In the aftermath, as headphones were removed, two explosions of a different kind. Sugar and MSG bursting through young skin. Questions and ideas bursting from adult minds. An hour or two of mixing and moulding, meeting and retreating, hide and seeking. Combat of the body and the mind lead to a place of seeing and understanding, sharing and being. Hugs and warmth ended the night and we parted ways once more. Stimulation peeking and overflowing until the tide receded and dogs could return to the space to sniff the corners and feel the memories of what took place. And then four adults, two dogs and one unborn baby continued to pick at the flotsam and jetsam, understanding and laughing and listening. A perfect end to an impossibly perfect day of unpredictable shifts and moments. The fall into real satisfied sleep. The cushions never felt so warm and welcoming. Dogs standing sentinel, too tired to dream…

And then morning once more and Sid was up before us all, he needed a walk and we were happy to oblige. Betty walked Sid and Jaffa walked Gabriel and Everton Park welcomed us one last time into its blustery, blowy squall. Then home to breakfast, debriefs and goodbyes. The energy of the visit now in ebb rather than flow. The tide had come in and nearly washed us away but we had stood, steadfast in its howling, clinging to the railings and laughing at the cold snap of its white water in our faces. And now, it was time to depart. One last spike of energy, one last tentative nip or two from Jaffa, a photo or two to remind us all that we were here, a book from the library – Edgy Cities, how appropriate – and we were gone.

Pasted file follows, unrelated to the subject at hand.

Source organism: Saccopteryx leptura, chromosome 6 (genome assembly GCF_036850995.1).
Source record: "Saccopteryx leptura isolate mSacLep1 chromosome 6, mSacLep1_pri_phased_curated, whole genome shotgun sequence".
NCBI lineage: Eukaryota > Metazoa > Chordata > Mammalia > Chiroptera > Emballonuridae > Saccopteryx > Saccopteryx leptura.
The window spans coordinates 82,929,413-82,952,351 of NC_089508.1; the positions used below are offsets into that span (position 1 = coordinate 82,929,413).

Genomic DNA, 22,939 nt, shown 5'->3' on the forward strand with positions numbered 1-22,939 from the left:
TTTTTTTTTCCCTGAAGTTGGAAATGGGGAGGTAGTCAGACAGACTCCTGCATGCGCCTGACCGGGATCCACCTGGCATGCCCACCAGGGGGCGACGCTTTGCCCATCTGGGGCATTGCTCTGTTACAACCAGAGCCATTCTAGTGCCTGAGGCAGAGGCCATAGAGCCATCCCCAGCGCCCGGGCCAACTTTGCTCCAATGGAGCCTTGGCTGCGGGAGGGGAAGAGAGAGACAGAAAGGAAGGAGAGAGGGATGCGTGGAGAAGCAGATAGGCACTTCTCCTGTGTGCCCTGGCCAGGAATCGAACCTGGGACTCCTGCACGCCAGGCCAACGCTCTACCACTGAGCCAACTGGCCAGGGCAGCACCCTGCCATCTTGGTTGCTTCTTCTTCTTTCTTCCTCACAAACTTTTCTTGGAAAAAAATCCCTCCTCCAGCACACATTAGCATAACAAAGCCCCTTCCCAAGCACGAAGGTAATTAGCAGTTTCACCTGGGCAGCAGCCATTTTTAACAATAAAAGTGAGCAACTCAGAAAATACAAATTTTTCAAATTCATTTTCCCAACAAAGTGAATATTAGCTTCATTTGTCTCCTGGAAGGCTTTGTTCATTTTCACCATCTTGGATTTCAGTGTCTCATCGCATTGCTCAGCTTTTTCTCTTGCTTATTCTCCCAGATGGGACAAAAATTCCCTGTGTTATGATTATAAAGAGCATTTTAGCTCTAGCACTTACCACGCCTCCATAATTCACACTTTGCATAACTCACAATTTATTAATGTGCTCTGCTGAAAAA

In our wake? Warmth. Brightness. Laughter. Joy. Disquiet. Community. All is possible. Nothing is wasted. People are amazing, infuriating, joyous and appalling. The Institute is inspiration, like breathing, like oxygen, like ideas, like idealism. The ebb and flow of it. The push and pull. Like white water rafting without a raft. Like waking up in a washing machine. We came out the other side, cleaner, whiter, shaken up, spun and dried. We want to return and so do the dogs. But we also want to relish and savour, to process and chew. We are in love and in awe.

A hour later, we met our friends to drive them home to mid-Wales. They looked at our faces. “Blimey, what happened to you?” We smiled and laughed. Too much to explain…

kids with dogs lena gary 1

Doin’ Dirt Time by Gary

I wanted Sid my six year old son, head of research at the Institute for the Art and Practice of Dissent at Home, to do it and sent an email to Fern requesting so, claiming she’d collaborated with my other two sons for Emergence at various points and now it was Sid’s turn. The weekend before Fern and Phil arrived Jane Trowell was here and we got talking a little about what Doin’ Dirt Time was. Jane had seen it in Hastings. ‘Who’s playing Suzi?’ she asked with a slightly troubled look. ‘Me,’ says I, ‘but don’t tell me anything about it. Apparently there’s quick fire questions, so Sid mightn’t be ideal. Suppose I’ll do it. ‘Tsup to them really.’ Jane looks through me the way people look through you when they know something you don’t. ‘I’ve got to tell Fern and Phil that story about Suzi, I totally lforgot about it in Hastings’. Jane told me nothing else about the project.

OK. Quick fire questions. I’ll just make sure I don’t have a beer before they start the show, then I’ll be fine. So they’ll probably want me to invent quick fire questions or something in response to whatever they are up to. I pump myself up artificially. I’ve done some of this experimental theatre malarky in the past, no need to stress. Leave Sid out of it. I wonder if I should go the bathroom and secretly rehearse some quick fire questions?